The Over/Under: Weezer

This is from 2009, but we thought we’d repost it given Weezer is on the cover of the current issue of MAGNET. Order a copy here.

Weezer has always gotten more than its fair share of contempt. We come not to bury Rivers Cuomo, but to praise him. Tucked beneath its Cheap Trick riffs and nerd-friendly lyrics, Weezer managed to record some of the best power-pop anthems of the past 15 years. And even if the band’s recent efforts haven’t lived up to its classic debut and history of hits, this is still a band with the power to surprise us. While some of Weezer’s songs have passed into our collective memory (“Buddy Holly,” “Beverly Hills”) and have no intention of leaving anytime soon, others should never have been released in the first place (we’re looking at you, “Heart Songs”). With Cuomo and crew about to launch their own online radio station courtesy of Clear Channel, what better time to examine the most overrated and underrated Weezer songs?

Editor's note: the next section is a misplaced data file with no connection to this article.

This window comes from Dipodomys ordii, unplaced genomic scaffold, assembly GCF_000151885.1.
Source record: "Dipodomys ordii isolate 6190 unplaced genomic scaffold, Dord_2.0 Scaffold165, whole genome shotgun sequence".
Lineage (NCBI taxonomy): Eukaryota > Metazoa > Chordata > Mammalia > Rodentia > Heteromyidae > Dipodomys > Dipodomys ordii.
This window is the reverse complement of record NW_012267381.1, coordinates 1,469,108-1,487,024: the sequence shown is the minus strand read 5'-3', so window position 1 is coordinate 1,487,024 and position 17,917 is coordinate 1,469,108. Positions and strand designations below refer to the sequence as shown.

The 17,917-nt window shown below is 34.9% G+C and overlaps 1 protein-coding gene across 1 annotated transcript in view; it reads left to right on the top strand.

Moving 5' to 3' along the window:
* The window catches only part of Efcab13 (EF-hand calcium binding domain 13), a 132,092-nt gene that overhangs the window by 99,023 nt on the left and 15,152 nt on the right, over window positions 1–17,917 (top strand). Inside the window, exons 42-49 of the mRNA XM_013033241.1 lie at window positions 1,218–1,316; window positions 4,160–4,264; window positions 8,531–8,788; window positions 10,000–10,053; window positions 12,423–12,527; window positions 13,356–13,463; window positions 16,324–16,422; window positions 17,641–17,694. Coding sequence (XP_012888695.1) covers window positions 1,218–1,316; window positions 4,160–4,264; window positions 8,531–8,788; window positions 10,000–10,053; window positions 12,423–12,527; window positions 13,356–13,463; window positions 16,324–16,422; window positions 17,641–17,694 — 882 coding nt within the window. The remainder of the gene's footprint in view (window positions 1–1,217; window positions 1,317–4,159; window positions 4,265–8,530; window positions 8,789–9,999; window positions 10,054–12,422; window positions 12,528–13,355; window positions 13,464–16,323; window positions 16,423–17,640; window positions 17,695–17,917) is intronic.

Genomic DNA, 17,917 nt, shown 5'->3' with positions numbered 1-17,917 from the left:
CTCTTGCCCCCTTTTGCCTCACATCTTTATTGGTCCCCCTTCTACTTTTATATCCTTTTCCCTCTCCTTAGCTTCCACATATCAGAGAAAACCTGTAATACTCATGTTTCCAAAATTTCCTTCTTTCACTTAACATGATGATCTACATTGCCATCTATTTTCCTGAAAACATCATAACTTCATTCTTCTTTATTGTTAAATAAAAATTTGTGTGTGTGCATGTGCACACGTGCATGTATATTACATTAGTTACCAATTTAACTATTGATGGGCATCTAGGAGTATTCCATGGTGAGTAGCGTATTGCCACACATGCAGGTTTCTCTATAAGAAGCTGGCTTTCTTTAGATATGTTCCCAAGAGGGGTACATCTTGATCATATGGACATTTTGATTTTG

:: The Five Most Overrated Weezer Songs
1. “Island In The Sun” (2001)

So laid back it’s practically catatonic, “Island In The Sun” somehow managed to become one of Weezer’s biggest hits. Maybe the Green Album wasn’t amazing, but it had a half-dozen single-ready tracks better than “Island In The Sun.” After a lifetime of exposure thanks to commercials and radio play, it’s officially time to retire this tired number. Maybe the song’s appeal was due to that video with all the cute animals; after all, music soothes the savage beast. But if there’s one thing we’ve learned from Weezer’s career, it’s that “soothing” is not a phrase that belongs in its vocabulary.

2. “Undone (The Sweater Song)” (1994)